When car parts fail, it can lead to major accidents and fatalities. A bad airbag leads to flying shrapnel, while a bad switch can affect nearly any system. Automakers tout high safety ratings as a big selling point, but a big enough recall can hit them right where it hurts — in the reputation. After all, when shopping for cars, consumers look for safe and reliable options. A recall implies that a car isn't safe and may not be reliable. That makes manufacturers reluctant to issue recalls, so when it happens, it's big news. Some of the largest recalls in history affected dozens of countries and millions of car owners. Over the last couple of decades, some of these brands have nearly had to sell their souls to make up for lost sales.
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An optional configuration on some Chevy Silverados and GMC Sierras led to a recent major recall. Trucks were spontaneously igniting. That's right. They actually burst into flames. The combination of an engine block heater and the Duramax 6.6-liter diesel engine turned out to be toxic. To date, there is no fix for the issue, and GM has currently pulled the design. In America, 324,000 trucks should head back to the manufacturer. While that's a relatively small recall, the lack of a solution means it will be an expensive one.
Fiat Chrysler hits the list for major recalls with one that affects Dodge Darts produced between 2013-2016 with 6-speed automatic transmissions. If you drive one of these, be careful when dropping it into park. The shifter may say P, but the transmission could still be in gear. This problem affects more than 300,000 automobiles and happens due to a worn bushing. Sure, it's a simple fix if you catch it in time, but if you don't, you could watch your Dart roll gracefully away.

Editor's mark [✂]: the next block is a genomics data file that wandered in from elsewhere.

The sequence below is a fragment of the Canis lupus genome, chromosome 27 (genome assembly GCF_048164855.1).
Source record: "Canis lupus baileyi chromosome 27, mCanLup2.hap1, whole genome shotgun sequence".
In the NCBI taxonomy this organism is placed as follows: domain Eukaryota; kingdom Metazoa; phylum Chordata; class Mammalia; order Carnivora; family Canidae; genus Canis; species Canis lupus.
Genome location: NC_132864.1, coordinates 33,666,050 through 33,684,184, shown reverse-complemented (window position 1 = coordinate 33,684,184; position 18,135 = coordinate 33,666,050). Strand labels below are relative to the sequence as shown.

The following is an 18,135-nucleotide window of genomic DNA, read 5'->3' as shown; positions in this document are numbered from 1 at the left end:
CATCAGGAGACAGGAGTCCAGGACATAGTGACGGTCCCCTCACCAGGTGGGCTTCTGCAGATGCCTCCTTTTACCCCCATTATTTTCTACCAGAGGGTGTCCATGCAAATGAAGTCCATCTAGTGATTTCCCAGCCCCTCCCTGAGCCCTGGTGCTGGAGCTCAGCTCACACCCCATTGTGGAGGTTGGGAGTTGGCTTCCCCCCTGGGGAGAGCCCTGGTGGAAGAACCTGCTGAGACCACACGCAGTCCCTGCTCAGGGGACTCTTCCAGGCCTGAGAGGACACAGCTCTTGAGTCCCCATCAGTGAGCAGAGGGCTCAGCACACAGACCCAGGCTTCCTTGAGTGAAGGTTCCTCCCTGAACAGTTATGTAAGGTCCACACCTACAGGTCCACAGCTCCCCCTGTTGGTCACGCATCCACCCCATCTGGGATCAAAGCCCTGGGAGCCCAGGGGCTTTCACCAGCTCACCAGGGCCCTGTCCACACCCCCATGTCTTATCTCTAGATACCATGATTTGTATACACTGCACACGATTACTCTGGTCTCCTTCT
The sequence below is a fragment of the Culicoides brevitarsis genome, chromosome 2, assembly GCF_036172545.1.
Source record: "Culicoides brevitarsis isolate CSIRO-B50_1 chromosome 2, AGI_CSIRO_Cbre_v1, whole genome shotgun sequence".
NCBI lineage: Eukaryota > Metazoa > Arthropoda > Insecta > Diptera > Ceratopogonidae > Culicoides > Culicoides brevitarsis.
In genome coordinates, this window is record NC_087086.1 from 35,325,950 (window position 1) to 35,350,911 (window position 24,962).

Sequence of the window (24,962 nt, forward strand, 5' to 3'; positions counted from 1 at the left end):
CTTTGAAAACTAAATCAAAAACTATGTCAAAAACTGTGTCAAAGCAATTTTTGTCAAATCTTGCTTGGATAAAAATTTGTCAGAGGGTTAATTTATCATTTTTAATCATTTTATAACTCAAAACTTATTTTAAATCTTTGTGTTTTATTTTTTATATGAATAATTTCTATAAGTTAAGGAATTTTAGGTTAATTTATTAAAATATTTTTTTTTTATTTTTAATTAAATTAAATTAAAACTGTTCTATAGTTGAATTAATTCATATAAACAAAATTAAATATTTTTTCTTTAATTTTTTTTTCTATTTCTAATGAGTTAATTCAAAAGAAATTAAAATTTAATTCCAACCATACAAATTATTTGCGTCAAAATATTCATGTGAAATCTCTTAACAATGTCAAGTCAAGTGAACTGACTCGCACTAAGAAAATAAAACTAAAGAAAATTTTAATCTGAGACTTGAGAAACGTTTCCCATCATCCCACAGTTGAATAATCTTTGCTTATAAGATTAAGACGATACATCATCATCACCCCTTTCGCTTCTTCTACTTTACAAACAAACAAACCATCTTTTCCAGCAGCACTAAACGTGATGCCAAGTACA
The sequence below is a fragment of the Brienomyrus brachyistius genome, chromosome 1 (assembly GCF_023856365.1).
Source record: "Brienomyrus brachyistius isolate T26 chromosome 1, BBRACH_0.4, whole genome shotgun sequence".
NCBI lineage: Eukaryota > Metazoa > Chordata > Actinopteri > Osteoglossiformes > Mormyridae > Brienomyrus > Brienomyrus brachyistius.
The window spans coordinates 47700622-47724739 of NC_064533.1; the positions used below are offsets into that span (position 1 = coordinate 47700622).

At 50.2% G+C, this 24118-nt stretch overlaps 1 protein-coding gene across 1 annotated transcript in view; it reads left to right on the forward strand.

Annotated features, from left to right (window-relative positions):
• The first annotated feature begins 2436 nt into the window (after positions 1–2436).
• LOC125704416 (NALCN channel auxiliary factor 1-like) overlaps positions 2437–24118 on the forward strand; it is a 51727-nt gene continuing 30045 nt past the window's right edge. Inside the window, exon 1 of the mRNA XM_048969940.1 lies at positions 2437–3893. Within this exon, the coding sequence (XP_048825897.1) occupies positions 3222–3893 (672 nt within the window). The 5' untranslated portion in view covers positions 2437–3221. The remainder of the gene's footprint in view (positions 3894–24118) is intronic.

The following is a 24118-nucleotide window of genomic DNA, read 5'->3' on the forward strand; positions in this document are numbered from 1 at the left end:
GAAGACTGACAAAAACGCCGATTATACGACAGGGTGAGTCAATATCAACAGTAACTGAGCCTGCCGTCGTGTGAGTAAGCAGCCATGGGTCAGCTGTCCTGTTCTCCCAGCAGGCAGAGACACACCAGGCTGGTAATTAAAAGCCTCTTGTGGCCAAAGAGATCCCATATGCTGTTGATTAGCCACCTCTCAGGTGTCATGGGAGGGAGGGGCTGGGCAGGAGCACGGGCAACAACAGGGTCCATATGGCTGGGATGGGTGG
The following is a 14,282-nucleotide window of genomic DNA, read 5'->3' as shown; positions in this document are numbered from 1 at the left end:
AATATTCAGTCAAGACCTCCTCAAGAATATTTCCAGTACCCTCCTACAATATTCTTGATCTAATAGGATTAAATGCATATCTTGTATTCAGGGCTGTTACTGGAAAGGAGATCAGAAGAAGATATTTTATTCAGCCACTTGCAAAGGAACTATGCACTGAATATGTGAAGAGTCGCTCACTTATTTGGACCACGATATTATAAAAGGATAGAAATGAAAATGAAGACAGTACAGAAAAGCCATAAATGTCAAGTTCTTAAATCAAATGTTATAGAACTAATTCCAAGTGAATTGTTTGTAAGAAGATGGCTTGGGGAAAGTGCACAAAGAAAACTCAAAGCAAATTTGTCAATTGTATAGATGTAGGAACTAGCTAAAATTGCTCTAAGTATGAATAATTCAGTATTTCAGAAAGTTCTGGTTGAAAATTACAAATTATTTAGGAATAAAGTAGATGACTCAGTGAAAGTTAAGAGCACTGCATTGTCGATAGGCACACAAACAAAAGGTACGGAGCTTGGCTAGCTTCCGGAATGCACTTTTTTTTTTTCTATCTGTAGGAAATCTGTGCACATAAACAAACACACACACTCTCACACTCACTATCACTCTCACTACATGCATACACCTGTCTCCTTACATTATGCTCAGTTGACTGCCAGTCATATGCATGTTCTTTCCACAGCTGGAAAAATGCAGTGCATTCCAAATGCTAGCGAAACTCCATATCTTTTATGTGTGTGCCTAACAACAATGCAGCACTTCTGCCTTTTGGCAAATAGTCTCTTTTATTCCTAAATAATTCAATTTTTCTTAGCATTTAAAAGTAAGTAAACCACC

In 2001, Ford recalled a total or more than 13 million Firestone tires. Why? They disintegrated at high speed. That's right; these tires essentially disappeared when you needed them most, putting everyone in the vehicle at risk. Plus, since these tires were commonly found on trucks and SUVs, the rollover risk skyrocketed. While the recalls didn't start until 2000, the affected tires rolled out starting in 1992. That's a long time to miss such a major issue.
A faulty ignition switch in a ton of GM models causes the key to slip from on to accessory mode. A small turn of the key means the engine turns off, electrical power is limited, and airbags don't deploy. When this recall was originally issued in 2014, it was just for the 2003-2007 year models, but more recently it has expanded to include the entire production line for affected models. That means all Cobalt, HHR, Ion, Sky, G5, and Solstice models need immediate repair.
Texas Instruments might be a name that brings up images of a bulky graphing calculator, but it is also the name behind a failed cruise control switch in some Ford models. In 2005, Ford issued a recall going back as far as 1994 for this switch, since it can leak and ignite. In 2009, the company added all model years with the switch installed, bringing the total up to 16 million vehicles, including the Econoline, Windstar, Ranger, Excursion, F-Super Duty diesel, Explorer, and Mercury Mountaineer. A fire is one of the worst things that can happen in a mobile container for a flammable substance like gas.
Airbags are a safety feature, but they only save lives when they deploy properly. The NHSTA is currently involved in an investigation of a wiring issue that may cause failures in the airbag control unit. Hyundai has already recalled nearly a million cars to fix the potential problem, but as many as 12.3 million vehicles may be affected, and it's not just Hyundai. Six automakers are involved in the probe: Fiat Chrysler, Honda, Hyundai, Kia, Mitsubishi, and Toyota. All use parts from the same airbag manufacturer, TRW, and more and expanded recalls may be on the horizon.
In 2009, and then again in 2010, Toyota issued the most massive recall in the company's history. All told, more than 6 million vehicles were affected. And, while the fix for the problem is simple, the potential problems were devastating. Gas pedals could get stuck under the floor mat, leading to unintended and unwanted acceleration. Imagine your pedal going to the floor in a residential neighborhood with regular red lights. It was a recipe for disaster. Toyota Avalon, Camry, Corolla, RAV4, Matrix, Highlander, Tundra, and Sequoia models were affected.